Maybe it’s time to admit it – the Canadiens can play

They have won in Toronto. They have won in Winnipeg. Now they have won a game in Las Vegas to seize the home-ice advantage as they head back to Montreal for games Friday and Sunday.

            At some point, we are going to have to concede that these Canadiens can play a little shinny and that GM Marc Bergevin knew what he was doing when he put this team together.

            Rarely has a team received so little credit for accomplishing so much. The detractors, many of whom actually call themselves fans, just won’t stop bellyaching. They say the Canadiens only beat the Toronto Maple Leafs because John Tavares was injured. They beat the Winnipeg Jets because Mark Scheifele took himself out of the lineup with a single vicious, stupid play.

            They won a game from the garishly named Golden Knights because… well, maybe they were simply better?

            When you win nine games in the Stanley Cup playoffs, you’re doing something right. When you fall behind three games to one against the offensive powerhouse that is the Leafs and then storm back to win three straight, you’re doing something right.

            When you take on a big, tough Jets team with a superb goaltender and simply manhandle them out of the playoffs, you’re doing something right.

            When you fly out to a scorching desert town where the temperature Wednesday hit 47 degrees Celsius and find yourself down after getting bulldozed in the first game and you go up 3-0 on the powerful Knights before they’re able to run that faceoff play to Alex Pietrangelo for a couple of goals, you’re doing something right.

            The Knights have what may be the league’s best defence corps, they have a hot Marc-André Fleury and line after line of big, dangerous forwards. They were facing a Canadiens team that had to be facing some doubts after getting pummeled in Game 1. They were playing in front of a full house.

            And still they came up short against a Canadiens team that was simply on the puck in every corner of the rink. When you see sniper Tyler Toffoli out there on the penalty kill throw a big hit and then hustle all the way back down the ice, you know they’re going flat out with one goal in mind: A parade in July.

            The Canadiens have given themselves a chance to win it all. In what is soon to be a 32-team league, that’s all you can ask. You can get up on your high horse and thump the table and demand that they win five straight Stanley Cups the way they did in the 1950s, or four out of five as they did in the 1960s, or four in a row and six times in a decade as they did in the 1970s but that is frankly ridiculous. Too many teams, too much salary cap, too many injuries.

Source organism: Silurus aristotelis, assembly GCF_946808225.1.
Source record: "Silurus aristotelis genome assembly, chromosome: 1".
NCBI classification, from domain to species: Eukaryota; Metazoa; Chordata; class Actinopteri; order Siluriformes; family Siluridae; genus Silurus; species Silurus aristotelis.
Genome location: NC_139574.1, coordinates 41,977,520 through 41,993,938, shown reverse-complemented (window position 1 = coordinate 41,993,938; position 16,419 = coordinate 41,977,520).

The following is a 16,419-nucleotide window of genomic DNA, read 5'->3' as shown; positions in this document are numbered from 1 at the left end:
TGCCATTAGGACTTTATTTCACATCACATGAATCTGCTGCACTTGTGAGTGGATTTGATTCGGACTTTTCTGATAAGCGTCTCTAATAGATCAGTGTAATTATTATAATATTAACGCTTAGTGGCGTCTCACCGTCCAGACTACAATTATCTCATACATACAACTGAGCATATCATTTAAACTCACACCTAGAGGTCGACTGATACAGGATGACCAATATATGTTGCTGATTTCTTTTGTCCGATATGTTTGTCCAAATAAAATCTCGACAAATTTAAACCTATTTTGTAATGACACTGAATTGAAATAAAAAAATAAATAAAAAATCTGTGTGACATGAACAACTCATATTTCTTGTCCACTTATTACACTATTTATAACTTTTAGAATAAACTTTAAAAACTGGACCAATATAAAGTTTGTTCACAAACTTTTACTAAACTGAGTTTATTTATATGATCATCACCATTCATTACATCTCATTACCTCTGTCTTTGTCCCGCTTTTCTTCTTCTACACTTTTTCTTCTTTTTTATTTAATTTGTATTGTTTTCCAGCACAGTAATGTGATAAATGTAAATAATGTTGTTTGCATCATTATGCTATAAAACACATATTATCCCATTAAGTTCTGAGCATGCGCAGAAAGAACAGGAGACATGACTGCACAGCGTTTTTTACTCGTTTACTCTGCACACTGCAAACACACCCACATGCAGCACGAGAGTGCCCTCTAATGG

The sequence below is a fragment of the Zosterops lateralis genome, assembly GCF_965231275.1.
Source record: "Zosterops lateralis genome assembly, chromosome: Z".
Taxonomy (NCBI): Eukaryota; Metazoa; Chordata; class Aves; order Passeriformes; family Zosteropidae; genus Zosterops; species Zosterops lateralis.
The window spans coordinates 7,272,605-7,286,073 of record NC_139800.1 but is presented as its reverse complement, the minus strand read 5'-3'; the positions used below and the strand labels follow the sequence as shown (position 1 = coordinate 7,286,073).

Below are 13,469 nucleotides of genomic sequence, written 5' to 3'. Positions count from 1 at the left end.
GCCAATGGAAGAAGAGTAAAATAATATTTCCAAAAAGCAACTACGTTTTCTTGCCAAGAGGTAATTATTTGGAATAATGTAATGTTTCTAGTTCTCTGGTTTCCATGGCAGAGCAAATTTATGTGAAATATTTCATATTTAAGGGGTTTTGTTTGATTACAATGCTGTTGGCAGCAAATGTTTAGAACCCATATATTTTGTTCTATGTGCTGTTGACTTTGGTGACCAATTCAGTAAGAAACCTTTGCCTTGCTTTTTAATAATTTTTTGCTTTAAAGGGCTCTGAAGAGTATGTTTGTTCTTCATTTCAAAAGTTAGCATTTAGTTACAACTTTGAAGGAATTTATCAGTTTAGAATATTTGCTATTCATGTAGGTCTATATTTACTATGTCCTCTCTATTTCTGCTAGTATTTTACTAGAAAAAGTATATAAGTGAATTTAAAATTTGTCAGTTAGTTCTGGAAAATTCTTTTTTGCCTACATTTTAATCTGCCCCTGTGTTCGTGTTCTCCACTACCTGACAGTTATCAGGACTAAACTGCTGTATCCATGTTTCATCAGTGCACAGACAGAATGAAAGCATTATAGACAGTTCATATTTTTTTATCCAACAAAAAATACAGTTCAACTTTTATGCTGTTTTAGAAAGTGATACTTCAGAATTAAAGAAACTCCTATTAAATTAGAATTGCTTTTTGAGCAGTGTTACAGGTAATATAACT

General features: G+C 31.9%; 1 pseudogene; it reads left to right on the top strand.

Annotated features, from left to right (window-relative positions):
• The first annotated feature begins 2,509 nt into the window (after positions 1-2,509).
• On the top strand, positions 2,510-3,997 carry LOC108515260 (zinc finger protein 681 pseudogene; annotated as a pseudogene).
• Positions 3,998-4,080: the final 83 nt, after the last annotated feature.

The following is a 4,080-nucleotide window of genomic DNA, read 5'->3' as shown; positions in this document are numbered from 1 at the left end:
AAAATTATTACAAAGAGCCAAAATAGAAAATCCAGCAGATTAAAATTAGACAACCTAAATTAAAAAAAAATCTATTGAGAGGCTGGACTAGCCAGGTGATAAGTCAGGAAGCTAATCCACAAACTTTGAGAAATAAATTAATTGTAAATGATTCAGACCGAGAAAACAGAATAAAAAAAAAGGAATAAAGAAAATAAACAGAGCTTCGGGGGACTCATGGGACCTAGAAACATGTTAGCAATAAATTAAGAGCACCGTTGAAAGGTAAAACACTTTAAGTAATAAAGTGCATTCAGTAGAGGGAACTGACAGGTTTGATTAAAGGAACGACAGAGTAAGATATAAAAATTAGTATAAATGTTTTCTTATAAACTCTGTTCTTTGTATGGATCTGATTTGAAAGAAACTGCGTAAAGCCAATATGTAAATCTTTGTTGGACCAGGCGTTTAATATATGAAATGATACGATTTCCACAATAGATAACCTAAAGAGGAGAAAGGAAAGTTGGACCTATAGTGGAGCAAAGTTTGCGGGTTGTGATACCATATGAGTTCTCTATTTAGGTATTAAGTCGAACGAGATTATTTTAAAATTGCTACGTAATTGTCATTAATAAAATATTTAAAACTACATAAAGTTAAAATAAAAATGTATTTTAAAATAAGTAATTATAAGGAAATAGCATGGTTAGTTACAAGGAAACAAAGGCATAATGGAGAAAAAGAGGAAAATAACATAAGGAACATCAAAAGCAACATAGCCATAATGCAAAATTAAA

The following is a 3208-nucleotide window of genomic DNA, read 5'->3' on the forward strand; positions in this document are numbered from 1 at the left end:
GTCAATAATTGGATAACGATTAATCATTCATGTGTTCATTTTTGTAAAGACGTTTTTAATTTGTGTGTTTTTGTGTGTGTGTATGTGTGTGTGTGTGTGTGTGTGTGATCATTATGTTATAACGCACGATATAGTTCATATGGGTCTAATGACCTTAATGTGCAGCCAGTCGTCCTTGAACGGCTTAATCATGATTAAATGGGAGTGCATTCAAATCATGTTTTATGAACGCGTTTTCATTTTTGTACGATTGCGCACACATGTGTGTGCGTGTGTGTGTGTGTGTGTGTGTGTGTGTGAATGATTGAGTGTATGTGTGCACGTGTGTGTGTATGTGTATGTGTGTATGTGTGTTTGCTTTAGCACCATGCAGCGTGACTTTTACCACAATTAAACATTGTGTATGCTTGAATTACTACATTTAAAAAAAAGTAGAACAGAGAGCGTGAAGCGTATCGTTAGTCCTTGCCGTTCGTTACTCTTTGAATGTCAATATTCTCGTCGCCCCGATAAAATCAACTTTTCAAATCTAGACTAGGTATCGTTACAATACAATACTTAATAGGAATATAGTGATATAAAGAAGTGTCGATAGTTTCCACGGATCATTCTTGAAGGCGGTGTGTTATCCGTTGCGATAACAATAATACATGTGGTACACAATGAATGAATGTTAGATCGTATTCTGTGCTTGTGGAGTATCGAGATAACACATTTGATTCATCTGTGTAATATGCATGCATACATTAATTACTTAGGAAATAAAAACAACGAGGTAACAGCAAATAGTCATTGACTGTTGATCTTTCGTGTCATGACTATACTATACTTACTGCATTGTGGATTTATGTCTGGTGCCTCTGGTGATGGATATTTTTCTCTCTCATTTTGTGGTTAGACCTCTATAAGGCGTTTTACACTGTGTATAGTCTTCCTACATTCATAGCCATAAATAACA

If you’re willing to be just a bit realistic, you will admit that the Canadiens have already done all that could be expected in this post-season – and they aren’t through yet. Toffoli and Joel Armia each have five playoff goals, also known as five times as many as Auston Matthews. Paul Byron has scored two beautiful breakaway game winners. The Phillip Danault line has neutralized some of the most dangerous players in the league. The defence has been bigger, tougher and better than anyone anticipated.

            The coaching? Dominique Ducharme, deemed not ready for prime time as his team struggled through impossible circumstances minus Carey Price, Shea Weber, Brendan Gallagher and Jonathan Drouin, has proven that he can be a superb coach with a relatively healthy team and just a little time to prepare.

            Then there’s Carey Price. Angry, focused, utterly determined, even surlier than usual, Price is still the straw that stirs the drink. Fleury has been as good as it gets – but he was clearly outplayed by Price Wednesday night.

            More than anything, this team is playing as a team. Everyone is contributing for old dudes Corey Perry, Eric Staal and Shea Weber to young dudes Jesperi Kotkaniemi, Nick Suzuki and Cole Caufield (whose superb pass on Toffoli’s goal showed an instinctive understanding of the game far beyond his years) everyone is contributing.

            The feeling here remains unchanged. They are going to win this series in six games, and they are going to win the next one, too.

            And if they don’t? So what? It has been a dazzling run in a horrendous pandemic season. This team already deserves as much credit as any Cup winner of the glorious past. When it’s over, win or lose, I will tip my battered Expos cap to the bunch of them and mutter:

            Well played, boys. Well played.

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